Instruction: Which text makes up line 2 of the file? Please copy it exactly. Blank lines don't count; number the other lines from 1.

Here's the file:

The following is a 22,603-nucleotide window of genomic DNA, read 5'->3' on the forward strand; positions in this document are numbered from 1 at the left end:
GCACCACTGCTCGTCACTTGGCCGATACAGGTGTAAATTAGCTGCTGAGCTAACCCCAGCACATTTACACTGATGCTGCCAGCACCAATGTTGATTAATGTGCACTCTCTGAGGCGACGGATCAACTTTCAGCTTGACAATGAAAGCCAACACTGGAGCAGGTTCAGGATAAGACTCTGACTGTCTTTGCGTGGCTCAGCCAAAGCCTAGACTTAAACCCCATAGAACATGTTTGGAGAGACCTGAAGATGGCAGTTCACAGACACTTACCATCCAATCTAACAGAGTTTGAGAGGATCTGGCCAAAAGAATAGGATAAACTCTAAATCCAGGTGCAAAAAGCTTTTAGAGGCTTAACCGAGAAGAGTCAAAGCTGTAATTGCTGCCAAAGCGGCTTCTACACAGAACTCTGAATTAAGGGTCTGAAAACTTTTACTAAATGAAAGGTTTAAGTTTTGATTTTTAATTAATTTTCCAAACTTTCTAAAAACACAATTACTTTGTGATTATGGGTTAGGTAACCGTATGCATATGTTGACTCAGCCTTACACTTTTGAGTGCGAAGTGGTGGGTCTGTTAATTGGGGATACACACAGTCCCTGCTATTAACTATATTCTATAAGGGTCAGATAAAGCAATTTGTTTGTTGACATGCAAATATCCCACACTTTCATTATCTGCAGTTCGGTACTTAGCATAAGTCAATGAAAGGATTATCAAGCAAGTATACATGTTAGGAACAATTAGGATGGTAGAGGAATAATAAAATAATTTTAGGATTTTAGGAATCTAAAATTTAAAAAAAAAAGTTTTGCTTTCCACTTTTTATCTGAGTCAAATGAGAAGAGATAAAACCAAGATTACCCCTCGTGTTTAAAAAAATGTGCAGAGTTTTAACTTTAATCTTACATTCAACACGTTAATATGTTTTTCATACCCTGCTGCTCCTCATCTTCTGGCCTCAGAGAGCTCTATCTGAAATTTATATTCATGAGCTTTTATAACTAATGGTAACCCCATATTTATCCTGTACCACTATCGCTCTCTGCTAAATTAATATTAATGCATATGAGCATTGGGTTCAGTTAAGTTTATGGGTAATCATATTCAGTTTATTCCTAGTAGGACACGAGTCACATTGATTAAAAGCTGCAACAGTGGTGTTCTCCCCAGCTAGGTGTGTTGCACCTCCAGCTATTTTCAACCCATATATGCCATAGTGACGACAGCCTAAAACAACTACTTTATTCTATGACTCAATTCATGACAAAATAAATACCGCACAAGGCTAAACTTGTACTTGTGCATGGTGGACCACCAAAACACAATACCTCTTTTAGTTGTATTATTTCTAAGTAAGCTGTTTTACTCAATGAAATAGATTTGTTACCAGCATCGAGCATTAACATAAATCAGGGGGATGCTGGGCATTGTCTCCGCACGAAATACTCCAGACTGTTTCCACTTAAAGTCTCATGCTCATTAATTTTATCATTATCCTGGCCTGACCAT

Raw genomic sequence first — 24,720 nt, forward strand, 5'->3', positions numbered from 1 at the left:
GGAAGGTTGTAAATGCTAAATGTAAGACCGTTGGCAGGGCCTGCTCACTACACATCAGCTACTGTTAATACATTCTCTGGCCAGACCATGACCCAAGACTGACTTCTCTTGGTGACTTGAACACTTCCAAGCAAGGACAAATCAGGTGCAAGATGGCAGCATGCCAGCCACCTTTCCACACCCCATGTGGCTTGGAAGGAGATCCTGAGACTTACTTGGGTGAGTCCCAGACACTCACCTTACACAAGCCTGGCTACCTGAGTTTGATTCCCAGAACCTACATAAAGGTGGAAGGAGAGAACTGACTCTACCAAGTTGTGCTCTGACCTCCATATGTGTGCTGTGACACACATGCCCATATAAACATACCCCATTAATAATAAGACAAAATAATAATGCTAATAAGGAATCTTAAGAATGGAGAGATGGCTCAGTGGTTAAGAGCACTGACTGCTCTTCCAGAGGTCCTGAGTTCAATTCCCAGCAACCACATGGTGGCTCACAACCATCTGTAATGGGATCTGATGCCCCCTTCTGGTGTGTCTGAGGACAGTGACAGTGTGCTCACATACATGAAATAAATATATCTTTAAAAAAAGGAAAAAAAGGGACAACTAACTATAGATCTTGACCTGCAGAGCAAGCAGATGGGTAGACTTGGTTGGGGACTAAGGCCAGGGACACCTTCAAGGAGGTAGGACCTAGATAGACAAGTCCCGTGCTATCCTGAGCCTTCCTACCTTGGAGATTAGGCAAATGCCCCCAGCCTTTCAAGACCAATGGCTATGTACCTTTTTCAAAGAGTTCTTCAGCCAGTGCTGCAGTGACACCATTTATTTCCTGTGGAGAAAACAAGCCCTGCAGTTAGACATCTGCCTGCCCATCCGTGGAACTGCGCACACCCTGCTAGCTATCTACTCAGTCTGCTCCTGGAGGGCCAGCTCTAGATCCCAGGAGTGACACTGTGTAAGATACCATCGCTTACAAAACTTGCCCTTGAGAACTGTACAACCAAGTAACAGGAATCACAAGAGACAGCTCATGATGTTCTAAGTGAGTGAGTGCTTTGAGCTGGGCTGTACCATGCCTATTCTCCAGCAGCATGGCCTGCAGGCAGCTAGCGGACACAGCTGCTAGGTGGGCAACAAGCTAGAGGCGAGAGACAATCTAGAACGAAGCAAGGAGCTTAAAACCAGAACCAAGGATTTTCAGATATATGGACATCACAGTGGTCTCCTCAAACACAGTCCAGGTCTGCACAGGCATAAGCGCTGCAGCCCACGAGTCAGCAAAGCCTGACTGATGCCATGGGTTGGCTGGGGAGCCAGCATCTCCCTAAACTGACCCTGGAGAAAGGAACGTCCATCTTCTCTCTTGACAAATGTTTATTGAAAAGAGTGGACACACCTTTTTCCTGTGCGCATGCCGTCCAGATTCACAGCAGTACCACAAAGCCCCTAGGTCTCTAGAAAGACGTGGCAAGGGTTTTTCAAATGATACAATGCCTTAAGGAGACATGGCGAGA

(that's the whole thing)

GCACCACTGCTCGTCACTTGGCCGATACAGGTGTAAATTAGCTGCTGAGCTAACCCCAGCACATTTACACTGATGCTGCCAGCACCAATGTTGATTAATGTGCACTCTCTGAGGCGACGGATCAACTTTCAGCTTGACAATGAAAGCCAACACTGGAGCAGGTTCAGGATAAGACTCTGACTGTCTTTGCGTGGCTCAGCCAAAGCCTAGACTTAAACCCCATAGAACATGTTTGGAGAGACCTGAAGATGGCAGTTCACAGACACTTACCATCCAATCTAACAGAGTTTGAGAGGATCTGGCCAAAAGAATAGGATAAACTCTAAATCCAGGTGCAAAAAGCTTTTAGAGGCTTAACCGAGAAGAGTCAAAGCTGTAATTGCTGCCAAAGCGGCTTCTACACAGAACTCTGAATTAAGGGTCTGAAAACTTTTACTAAATGAAAGGTTTAAGTTTTGATTTTTAATTAATTTTCCAAACTTTCTAAAAACACAATTACTTTGTGATTATGGGTTAGGTAACCGTATGCATATGTTGACTCAGCCTTACACTTTTGAGTGCGAAGTGGTGGGTCTGTTAATTGGGGATACACACAGTCCCTGCTATTAACTATATTCTATAAGGGTCAGATAAAGCAATTTGTTTGTTGACATGCAAATATCCCACACTTTCATTATCTGCAGTTCGGTACTTAGCATAAGTCAATGAAAGGATTATCAAGCAAGTATACATGTTAGGAACAATTAGGATGGTAGAGGAATAATAAAATAATTTTAGGATTTTAGGAATCTAAAATTTAAAAAAAAAAGTTTTGCTTTCCACTTTTTATCTGAGTCAAATGAGAAGAGATAAAACCAAGATTACCCCTCGTGTTTAAAAAAATGTGCAGAGTTTTAACTTTAATCTTACATTCAACACGTTAATATGTTTTTCATACCCTGCTGCTCCTCATCTTCTGGCCTCAGAGAGCTCTATCTGAAATTTATATTCATGAGCTTTTATAACTAATGGTAACCCCATATTTATCCTGTACCACTATCGCTCTCTGCTAAATTAATATTAATGCATATGAGCATTGGGTTCAGTTAAGTTTATGGGTAATCATATTCAGTTTATTCCTAGTAGGACACGAGTCACATTGATTAAAAGCTGCAACAGTGGTGTTCTCCCCAGCTAGGTGTGTTGCACCTCCAGCTATTTTCAACCCATATATGCCATAGTGACGACAGCCTAAAACAACTACTTTATTCTATGACTCAATTCATGACAAAATAAATACCGCACAAGGCTAAACTTGTACTTGTGCATGGTGGACCACCAAAACACAATACCTCTTTTAGTTGTATTATTTCTAAGTAAGCTGTTTTACTCAATGAAATAGATTTGTTACCAGCATCGAGCATTAACATAAATCAGGGGGATGCTGGGCATTGTCTCCGCACGAAATACTCCAGACTGTTTCCACTTAAAGTCTCATGCTCATTAATTTTATCATTATCCTGGCCTGACCAT